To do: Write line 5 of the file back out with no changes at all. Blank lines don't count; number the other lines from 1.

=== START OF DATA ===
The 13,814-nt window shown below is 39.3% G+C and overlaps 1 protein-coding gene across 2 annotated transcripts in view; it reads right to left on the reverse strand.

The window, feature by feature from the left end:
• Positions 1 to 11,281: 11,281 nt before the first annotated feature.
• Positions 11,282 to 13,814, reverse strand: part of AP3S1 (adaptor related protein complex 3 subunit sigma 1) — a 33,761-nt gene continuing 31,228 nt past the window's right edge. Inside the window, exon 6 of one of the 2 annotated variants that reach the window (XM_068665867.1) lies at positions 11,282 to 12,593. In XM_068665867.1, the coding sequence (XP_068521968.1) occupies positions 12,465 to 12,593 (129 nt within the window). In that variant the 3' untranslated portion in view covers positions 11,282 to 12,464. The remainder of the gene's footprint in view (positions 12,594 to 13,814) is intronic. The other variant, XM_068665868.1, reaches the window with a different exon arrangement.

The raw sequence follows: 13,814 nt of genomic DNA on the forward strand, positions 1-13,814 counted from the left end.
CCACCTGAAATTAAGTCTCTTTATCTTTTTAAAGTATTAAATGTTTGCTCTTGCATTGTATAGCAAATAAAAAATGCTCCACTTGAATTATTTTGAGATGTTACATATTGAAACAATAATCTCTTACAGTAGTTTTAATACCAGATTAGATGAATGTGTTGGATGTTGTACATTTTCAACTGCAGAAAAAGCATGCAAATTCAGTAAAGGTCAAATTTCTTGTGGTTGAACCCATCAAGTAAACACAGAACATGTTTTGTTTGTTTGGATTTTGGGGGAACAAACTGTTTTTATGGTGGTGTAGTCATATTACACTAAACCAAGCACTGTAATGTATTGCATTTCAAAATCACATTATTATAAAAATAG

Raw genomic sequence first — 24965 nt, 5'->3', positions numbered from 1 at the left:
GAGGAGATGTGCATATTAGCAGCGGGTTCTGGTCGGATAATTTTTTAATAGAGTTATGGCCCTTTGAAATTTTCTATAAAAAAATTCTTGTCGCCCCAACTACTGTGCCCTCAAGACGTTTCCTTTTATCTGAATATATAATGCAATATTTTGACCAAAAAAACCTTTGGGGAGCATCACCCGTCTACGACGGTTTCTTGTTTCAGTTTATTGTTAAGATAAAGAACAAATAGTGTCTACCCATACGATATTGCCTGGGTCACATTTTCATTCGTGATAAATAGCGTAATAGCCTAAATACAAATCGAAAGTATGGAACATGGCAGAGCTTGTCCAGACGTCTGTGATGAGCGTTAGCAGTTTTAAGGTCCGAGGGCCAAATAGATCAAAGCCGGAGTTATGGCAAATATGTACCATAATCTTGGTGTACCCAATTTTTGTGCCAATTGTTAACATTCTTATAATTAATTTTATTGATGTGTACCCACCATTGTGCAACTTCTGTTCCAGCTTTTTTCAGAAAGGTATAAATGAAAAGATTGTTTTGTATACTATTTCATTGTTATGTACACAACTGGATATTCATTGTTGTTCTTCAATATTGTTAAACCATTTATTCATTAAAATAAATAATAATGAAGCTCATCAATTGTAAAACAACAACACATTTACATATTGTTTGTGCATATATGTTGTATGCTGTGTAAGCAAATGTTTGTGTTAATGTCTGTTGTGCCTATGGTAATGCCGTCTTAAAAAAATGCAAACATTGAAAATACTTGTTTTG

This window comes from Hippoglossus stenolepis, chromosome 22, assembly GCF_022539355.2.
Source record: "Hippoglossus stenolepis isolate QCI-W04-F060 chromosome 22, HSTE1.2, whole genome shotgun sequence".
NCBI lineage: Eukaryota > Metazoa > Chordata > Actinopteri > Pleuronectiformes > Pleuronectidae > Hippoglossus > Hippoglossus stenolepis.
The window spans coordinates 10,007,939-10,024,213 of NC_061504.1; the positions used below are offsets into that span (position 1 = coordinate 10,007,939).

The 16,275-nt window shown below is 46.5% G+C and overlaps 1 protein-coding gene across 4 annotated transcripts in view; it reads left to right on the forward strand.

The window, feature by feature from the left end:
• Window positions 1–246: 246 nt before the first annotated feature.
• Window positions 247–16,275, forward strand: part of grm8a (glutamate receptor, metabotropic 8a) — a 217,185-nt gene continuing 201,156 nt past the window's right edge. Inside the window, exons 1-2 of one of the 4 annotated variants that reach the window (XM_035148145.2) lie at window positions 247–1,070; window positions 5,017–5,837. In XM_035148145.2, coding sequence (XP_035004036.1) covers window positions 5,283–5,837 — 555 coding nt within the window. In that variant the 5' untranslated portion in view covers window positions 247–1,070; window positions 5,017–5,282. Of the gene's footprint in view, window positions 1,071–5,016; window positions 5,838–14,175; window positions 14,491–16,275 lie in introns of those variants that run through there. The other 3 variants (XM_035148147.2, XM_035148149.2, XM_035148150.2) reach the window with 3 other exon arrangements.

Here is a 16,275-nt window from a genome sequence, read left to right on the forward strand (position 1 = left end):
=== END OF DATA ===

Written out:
The raw sequence follows: 13,814 nt of genomic DNA on the forward strand, positions 1-13,814 counted from the left end.